For The Beacon
When it comes to discussing his new business venture, Tyler Wells doesn't waste time getting to the meat of the matter.
That's because what matters most about said venture is, well, meat.
AW Meat House, a 6,400 square-foot, USDA inspected meat processing facility owned by Wells and his wife, Laura, is slated to open this spring. The facility, which will process beef, pork and deer, will be located on the couple's farm on Logtown Road adjacent to EastPark.
The facility will be open to local farmers and hunters and Wells said he and his wife would also process their own animals there. The plant will have the capacity to process about 70 animals a week, he said.
In addition to processing operations, AW Meat House will have a meat market offering the freshest cuts of beef and pork and a deli with a full line of meats and cheeses.
The plant will open with 10-12 employees, but Wells said he expected the work force to double in size once it reaches capacity.
The project is being funded with a $250,000 grant from the Kentucky Department of Agriculture through its Meat Processing Investment Program. The MPIP was created to assist meat producers who are or who plan to become USDA certified and to incentivize the expansion of businesses that produce Kentucky beef, dairy, pork, lamb and poultry products. AW Meat House was approved for funding in May.
Wells, a long-time beef cattle farmer, said it had been his dream to open a meat processing facility ever since his days studying agriculture at the University of Kentucky, from which he earned a bachelor's degree in food science. The COVID-19 pandemic and the meat shortages that occurred during the early stages of it convinced him that now was the time to turn that dream into a reality.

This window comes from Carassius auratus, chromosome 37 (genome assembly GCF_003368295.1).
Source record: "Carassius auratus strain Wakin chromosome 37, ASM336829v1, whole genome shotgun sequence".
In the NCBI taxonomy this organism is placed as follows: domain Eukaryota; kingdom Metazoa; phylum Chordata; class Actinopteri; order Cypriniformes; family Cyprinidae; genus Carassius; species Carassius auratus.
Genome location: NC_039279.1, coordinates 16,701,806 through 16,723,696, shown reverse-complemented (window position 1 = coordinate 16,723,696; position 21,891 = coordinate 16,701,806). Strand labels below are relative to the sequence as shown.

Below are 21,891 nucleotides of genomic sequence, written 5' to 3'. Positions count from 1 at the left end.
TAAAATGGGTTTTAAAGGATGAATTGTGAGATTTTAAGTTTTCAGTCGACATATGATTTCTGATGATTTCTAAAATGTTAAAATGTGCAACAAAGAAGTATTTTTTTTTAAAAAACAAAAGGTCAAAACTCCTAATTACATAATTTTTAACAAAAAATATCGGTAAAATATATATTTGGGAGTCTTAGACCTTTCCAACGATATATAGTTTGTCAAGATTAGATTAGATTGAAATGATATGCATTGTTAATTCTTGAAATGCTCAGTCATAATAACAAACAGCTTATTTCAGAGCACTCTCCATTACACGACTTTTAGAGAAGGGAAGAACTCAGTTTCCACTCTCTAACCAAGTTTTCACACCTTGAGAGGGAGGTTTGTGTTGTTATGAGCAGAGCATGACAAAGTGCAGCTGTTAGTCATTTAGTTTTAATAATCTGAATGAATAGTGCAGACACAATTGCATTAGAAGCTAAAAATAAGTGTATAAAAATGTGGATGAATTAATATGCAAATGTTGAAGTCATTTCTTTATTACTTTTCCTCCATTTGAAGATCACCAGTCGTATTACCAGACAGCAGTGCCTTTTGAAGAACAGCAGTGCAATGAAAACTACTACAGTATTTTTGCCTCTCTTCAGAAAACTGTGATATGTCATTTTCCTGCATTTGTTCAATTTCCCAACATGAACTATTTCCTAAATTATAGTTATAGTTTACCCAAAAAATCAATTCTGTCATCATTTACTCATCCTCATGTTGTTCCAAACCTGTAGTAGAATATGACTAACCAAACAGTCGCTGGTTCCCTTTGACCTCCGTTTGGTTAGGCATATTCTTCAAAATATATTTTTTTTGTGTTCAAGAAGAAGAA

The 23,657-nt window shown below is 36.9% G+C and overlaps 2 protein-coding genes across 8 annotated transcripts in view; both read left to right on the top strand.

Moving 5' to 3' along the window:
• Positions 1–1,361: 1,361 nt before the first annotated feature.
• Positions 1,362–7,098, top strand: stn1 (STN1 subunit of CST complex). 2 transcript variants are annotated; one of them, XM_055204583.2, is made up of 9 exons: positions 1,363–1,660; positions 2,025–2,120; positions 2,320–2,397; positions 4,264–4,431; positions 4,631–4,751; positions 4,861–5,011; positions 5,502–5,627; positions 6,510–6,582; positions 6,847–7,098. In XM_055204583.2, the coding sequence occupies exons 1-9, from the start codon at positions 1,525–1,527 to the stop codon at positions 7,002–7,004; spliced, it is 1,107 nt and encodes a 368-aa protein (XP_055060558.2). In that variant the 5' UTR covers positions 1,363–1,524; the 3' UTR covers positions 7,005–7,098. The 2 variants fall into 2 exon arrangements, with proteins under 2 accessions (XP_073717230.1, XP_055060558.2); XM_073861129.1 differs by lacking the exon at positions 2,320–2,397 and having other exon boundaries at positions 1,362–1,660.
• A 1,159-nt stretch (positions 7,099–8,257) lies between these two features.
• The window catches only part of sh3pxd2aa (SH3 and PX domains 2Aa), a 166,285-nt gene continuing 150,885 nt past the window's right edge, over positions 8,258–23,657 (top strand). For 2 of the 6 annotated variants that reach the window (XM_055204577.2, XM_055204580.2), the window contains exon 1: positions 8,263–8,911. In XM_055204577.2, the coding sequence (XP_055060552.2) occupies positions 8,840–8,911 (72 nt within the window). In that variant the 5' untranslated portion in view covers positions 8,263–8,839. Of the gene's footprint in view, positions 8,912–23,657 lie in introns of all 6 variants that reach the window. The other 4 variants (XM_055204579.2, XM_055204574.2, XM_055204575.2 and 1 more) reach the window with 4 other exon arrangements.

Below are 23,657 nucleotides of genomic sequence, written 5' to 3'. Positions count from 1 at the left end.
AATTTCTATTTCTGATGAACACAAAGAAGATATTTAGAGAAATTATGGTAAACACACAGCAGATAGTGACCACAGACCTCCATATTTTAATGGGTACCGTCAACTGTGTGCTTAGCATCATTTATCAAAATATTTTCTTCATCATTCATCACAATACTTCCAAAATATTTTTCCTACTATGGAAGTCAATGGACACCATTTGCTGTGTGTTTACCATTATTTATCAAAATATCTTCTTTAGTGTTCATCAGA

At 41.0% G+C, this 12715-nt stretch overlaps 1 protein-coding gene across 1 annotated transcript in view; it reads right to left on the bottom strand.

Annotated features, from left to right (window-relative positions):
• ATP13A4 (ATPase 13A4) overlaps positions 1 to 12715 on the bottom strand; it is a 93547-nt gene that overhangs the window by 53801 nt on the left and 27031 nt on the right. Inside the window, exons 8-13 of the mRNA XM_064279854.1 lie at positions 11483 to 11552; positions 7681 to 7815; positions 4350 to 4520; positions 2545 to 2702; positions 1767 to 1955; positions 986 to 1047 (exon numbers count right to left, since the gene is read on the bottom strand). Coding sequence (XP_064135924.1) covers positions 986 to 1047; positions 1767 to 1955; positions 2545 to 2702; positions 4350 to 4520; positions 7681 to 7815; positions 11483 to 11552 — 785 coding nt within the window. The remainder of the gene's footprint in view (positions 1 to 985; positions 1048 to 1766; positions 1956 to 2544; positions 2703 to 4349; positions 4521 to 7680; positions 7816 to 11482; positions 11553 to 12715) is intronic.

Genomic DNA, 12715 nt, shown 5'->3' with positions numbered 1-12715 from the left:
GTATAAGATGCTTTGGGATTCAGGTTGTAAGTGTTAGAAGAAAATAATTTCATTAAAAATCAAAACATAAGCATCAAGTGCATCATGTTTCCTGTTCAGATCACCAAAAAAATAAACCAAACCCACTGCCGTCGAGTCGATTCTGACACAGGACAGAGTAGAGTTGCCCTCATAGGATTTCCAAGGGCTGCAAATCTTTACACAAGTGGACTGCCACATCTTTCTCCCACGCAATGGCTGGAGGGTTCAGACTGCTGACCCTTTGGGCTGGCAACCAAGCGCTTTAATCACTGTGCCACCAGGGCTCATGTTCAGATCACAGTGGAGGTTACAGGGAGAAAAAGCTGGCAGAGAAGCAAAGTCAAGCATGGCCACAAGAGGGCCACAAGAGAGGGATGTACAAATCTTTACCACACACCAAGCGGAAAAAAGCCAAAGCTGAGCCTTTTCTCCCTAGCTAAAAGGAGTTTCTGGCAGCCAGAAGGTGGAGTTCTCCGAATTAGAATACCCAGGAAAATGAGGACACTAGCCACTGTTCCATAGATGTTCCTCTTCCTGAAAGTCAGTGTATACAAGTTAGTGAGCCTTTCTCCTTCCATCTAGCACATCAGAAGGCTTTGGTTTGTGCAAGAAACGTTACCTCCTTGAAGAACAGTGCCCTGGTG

The pandemic exposed vulnerabilities in the nation's food supply chain and reinforced the need for a local meat processing plant "that bridges the gap between farmers and consumers," Wells said.
Plus, the taste of mass-produced meat found in grocery stores simply can't hold a candle to meats that have been locally sourced and processed, he said,
"You can't beat the flavor. There is no comparison, really," Wells said.
Also, consumers don't have to worry about eating meat that has been pumped full of hormones when it's raised and processed close to home, he said.
AW Meat House will be housed in a prefabricated metal building. Wells said the pandemic has caused the building's delivery date to be pushed back twice, but it should be arriving before the end of the year. Some earth work is required at the site and Wells said a groundbreaking ceremony was being planned for later this fall. The opening of the facility is planned for April or May,
Wells said he was hopeful the plant would help revitalize agriculture in northeast Kentucky and that building relationships with local farmers would be key to its success. He encouraged farmers who might be interested in having their livestock processed at the new facility to get in touch with him through his website, awmeathouse.com.